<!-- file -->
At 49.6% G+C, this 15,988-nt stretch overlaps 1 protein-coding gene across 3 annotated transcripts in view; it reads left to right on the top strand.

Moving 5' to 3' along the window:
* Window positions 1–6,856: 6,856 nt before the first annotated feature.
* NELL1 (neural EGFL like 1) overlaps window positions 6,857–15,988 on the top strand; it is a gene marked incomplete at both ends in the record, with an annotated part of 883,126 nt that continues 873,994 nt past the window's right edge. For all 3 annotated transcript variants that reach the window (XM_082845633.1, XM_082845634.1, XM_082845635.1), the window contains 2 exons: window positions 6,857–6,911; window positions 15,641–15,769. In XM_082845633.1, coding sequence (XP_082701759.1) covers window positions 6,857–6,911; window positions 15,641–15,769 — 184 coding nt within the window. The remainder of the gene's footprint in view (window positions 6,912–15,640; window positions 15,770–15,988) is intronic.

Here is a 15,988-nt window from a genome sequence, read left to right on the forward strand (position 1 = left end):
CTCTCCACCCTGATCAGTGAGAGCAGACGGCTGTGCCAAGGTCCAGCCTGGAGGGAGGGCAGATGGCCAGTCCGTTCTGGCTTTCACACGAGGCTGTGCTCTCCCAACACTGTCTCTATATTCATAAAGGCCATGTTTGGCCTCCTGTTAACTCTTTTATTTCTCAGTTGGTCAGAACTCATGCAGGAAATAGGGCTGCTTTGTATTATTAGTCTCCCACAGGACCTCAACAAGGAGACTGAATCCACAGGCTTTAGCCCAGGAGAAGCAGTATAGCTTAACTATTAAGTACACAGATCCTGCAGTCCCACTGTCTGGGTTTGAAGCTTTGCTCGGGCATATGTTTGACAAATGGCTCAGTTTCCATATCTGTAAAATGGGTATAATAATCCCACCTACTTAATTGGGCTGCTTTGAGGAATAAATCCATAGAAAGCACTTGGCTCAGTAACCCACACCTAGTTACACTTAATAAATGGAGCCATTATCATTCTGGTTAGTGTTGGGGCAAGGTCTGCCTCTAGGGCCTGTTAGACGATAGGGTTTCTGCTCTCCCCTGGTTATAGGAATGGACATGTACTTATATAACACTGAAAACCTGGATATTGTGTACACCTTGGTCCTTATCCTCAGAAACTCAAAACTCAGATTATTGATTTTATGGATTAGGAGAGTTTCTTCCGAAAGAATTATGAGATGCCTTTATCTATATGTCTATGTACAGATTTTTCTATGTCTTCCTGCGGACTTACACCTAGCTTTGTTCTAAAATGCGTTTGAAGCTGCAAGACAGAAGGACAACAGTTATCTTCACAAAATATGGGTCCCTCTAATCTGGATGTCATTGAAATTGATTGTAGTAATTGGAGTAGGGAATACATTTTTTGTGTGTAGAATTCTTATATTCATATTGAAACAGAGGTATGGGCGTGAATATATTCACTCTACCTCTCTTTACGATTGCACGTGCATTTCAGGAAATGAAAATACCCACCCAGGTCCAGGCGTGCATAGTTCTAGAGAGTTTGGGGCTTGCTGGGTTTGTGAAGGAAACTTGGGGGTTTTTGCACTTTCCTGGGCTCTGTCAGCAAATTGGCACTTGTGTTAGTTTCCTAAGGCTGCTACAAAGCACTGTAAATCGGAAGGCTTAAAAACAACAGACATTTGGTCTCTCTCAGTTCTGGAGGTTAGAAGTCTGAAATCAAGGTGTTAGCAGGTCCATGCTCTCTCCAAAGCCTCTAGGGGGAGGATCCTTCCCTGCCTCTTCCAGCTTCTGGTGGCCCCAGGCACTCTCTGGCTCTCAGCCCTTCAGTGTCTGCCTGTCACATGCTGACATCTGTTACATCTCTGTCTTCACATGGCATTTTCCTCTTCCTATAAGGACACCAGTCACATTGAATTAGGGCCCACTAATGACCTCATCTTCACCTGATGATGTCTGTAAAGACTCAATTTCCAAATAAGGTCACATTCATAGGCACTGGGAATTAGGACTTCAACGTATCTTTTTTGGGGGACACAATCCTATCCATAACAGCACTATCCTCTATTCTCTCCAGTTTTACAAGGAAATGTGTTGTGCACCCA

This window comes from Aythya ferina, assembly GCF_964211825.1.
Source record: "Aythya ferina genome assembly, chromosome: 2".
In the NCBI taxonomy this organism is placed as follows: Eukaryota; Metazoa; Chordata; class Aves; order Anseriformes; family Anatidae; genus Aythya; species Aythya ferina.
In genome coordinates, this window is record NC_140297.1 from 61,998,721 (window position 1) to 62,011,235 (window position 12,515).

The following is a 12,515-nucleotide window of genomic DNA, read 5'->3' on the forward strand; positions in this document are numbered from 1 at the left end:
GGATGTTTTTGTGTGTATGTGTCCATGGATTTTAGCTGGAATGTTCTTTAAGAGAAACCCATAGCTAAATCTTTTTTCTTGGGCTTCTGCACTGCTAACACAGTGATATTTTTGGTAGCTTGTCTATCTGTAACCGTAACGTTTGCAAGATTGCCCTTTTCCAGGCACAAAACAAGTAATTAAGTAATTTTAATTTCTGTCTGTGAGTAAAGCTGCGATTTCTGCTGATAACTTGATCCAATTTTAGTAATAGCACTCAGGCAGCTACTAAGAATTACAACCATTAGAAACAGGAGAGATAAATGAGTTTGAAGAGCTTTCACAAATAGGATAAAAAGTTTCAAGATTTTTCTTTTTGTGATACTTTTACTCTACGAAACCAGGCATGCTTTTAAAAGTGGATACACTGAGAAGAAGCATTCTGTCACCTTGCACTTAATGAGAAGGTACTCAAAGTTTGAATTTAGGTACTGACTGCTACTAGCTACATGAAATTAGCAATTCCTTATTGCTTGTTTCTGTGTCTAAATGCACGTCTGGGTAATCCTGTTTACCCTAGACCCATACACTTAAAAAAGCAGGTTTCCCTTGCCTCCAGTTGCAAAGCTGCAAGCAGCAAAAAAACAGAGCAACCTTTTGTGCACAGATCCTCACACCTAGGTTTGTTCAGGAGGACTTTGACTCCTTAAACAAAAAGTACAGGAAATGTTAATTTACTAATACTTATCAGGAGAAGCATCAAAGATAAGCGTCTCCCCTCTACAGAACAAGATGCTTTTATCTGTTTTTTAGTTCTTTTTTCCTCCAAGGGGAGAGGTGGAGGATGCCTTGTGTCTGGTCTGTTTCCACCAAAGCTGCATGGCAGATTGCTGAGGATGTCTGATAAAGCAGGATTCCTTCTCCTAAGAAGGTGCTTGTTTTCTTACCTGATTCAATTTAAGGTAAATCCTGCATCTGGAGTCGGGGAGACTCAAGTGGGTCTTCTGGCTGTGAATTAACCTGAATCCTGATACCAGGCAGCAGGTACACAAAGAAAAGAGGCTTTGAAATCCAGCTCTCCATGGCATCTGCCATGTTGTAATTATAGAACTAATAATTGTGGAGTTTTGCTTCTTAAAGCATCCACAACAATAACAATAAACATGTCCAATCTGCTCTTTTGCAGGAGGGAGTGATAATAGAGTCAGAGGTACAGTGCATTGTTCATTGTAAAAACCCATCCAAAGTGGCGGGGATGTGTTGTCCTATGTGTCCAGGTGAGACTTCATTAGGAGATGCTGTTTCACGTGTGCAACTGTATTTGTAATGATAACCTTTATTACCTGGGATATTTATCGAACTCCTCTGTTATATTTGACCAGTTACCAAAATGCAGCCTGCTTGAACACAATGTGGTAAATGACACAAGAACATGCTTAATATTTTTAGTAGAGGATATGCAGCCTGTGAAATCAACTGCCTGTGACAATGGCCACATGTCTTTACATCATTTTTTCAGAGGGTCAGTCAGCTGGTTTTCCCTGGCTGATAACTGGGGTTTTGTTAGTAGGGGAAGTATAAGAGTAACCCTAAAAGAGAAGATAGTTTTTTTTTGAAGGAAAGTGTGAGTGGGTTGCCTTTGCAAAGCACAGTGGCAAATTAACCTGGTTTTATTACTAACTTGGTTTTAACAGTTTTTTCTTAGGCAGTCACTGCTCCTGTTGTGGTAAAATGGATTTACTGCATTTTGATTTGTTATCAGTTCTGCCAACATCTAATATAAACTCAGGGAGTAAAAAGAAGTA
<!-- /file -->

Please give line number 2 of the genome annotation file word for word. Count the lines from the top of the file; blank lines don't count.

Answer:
Moving 5' to 3' along the window: